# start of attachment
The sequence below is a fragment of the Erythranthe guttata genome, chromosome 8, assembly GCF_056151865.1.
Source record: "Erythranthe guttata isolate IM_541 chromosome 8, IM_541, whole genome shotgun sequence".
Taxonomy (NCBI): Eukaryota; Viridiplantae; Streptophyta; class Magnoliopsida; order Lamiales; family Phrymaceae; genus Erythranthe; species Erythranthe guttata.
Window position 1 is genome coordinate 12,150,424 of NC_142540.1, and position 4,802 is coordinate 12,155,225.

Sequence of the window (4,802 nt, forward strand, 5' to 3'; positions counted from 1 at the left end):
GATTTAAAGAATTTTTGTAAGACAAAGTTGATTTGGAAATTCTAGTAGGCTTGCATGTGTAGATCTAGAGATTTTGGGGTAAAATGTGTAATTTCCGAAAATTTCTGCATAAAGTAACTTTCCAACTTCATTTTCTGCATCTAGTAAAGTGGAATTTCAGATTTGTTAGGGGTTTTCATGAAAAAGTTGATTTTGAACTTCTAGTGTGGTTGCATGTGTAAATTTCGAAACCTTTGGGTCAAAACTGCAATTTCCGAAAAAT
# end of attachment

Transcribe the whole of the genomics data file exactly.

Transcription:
The sequence below is a fragment of the Erythranthe guttata genome, chromosome 8, assembly GCF_056151865.1.
Source record: "Erythranthe guttata isolate IM_541 chromosome 8, IM_541, whole genome shotgun sequence".
Taxonomy (NCBI): Eukaryota; Viridiplantae; Streptophyta; class Magnoliopsida; order Lamiales; family Phrymaceae; genus Erythranthe; species Erythranthe guttata.
Window position 1 is genome coordinate 12,150,424 of NC_142540.1, and position 4,802 is coordinate 12,155,225.

Sequence of the window (4,802 nt, forward strand, 5' to 3'; positions counted from 1 at the left end):
GATTTAAAGAATTTTTGTAAGACAAAGTTGATTTGGAAATTCTAGTAGGCTTGCATGTGTAGATCTAGAGATTTTGGGGTAAAATGTGTAATTTCCGAAAATTTCTGCATAAAGTAACTTTCCAACTTCATTTTCTGCATCTAGTAAAGTGGAATTTCAGATTTGTTAGGGGTTTTCATGAAAAAGTTGATTTTGAACTTCTAGTGTGGTTGCATGTGTAAATTTCGAAACCTTTGGGTCAAAACTGCAATTTCCGAAAAAT